- 12 / 14
Owens-Thomas House & Slave Quarters
What’s this place all about? Savannah has a number of grand old mansions representing a variety of architectural traditions, all facing one or another of the city’s beautiful squares, and all formerly owned by families of the wealthy planter elite. The Owens-Thomas is all of those things, yes. But it’s more: Recently Telfair Museums, which owns and operates the building, reimagined its programming to emphasize the stories of the people enslaved at this house during its heyday, when it was home to the family of former Savannah mayor George Welshman Owens.
What will we see here? After leaving the slave quarters, tours wend through the walled garden in the backyard, then into the imposing, impressive structure itself—constructed in the Regency style with symmetrical features, including a curving double staircase that rises to the front porch. Indoors, the space is stocked with period pieces, Corinthian columns in the front hall, and a bridge that connects the front and rear parts of the second floor. The tour passes through bedrooms, dining rooms, and common spaces before ending in the basement, where new exhibits emphasize the tremendous amounts of forced labor that went into making this place look the way it does, and run on a day-to-day basis.
There are no seasonal or special exhibits. The mansion is judiciously appointed, and the tour proceeds briskly through it—a good thing or not, depending on your perspective; there’s not a lot of time to linger, and still less time for solo contemplation.
What did you make of the crowd? Owens-Thomas is on the regular Savannah tourist circuit, so expect to encounter folks from all over the world. It can feel like a squeeze to get through some of the mansion’s tighter passageways, but the steady directions of the guides ensure that things flow as smoothly as they can.
On the practical tip, how were the facilities? The space is tight, and there are few places to sit along the way. Packed with antiques, this isn’t the kind of place where you can sit in any old chair.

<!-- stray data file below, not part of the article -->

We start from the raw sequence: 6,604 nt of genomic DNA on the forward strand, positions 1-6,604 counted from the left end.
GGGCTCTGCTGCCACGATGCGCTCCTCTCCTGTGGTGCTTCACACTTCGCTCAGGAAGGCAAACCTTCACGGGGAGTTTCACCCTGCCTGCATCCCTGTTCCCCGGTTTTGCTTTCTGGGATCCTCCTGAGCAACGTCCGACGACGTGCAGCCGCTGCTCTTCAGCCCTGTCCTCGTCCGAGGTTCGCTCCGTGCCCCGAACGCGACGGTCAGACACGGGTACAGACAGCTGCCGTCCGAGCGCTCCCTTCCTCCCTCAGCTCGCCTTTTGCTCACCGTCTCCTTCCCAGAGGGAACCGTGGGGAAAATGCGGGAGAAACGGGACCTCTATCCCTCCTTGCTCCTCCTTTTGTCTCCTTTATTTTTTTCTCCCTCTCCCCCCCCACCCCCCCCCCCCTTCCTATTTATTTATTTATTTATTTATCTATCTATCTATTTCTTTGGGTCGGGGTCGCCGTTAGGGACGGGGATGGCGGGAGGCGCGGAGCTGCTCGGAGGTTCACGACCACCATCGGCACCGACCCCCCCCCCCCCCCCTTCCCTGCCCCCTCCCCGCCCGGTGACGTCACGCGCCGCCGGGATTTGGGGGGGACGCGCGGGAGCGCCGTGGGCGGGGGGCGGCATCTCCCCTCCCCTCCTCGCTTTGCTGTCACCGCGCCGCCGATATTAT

Any guided tours worth trying? Visitors must all take a guided tour, which is included with the $20 admission; docents are fluent and knowledgeable in the house’s history and collection. Tickets also grant weeklong access to other Telfair sites around town, including the Jepson Center (a contemporary art museum) and the Telfair Academy, another 19th-century building (designed, like the Owens-Thomas House, by William Jay) that now houses the "Bird Girl" sculpture made famous by the cover of Midnight in the Garden of Good and Evil.
Gift shop: obligatory, inspiring—or skip it? This is an exit-through-the-gift-shop place; still, you'll find a nice selection of books about Savannah, local architecture, and Southern history, along with the usual assortment of knick-knacks.
Can we still do the museum if we're tight on time? Absolutely: the tour is 45 minutes long, and because there's somebody talking the whole time, it tends to really capture your attention. If you do have time though, the backyard garden is a nice place to sit and collect your thoughts afterwards—you're encouraged to linger.
- 13 / 14
Let’s start big picture here. Savannah’s (smaller) answer to Central Park, Forsyth Park marks the boundary between the downtown historic district and the rest of the city; in other words, it’s where tourists and locals converge. If you’re walking down Bull Street, simply continue onto the sidewalk that runs north to south through Forsyth, a wide avenue lined by live oak trees. On the north side of the park, the elegant Forsyth fountain is more than 150 years old, and the image you’re most apt to see on a brochure boasting of Savannah’s beauty; on the south side, the Forsyth Farmers’ Market takes over every Saturday, year round, from 9 a.m. to 1 p.m. There’s a playground for kids, a bandshell that’s home to the Savannah Jazz Festival, and a shaded sidewalk around the park’s perimeter that’s popular with runners and dog-walkers.
Any standout features or must-sees? Spanning just 30 acres, the park is easy to get through on a single stroll. The southern end is recreational, with basketball and tennis courts. The northern end, closest to the historic district has a Confederate monument in the middle; in recent years, the Savannah City Council has weighed options regarding its fate, including possible removal. The tree-shaded north end is also the loveliest place to have a picnic, or just loll around for a while. Look up into the trees for a glimpse of a pair of red-tailed hawks that hang out on the low branches; look east across Drayton Street to see the Candler Oak, a massive tree thought to be roughly 300 years old.
Was it easy to get around? Unlike some of Savannah’s older sidewalks, the paths in Forsyth Park are smooth and well-maintained, and benches are everywhere. The park is well-lighted and gorgeous—particularly the fountain—at night. Biking is another popular way to get around, but watch for signs near the fountain ordering riders to dismount.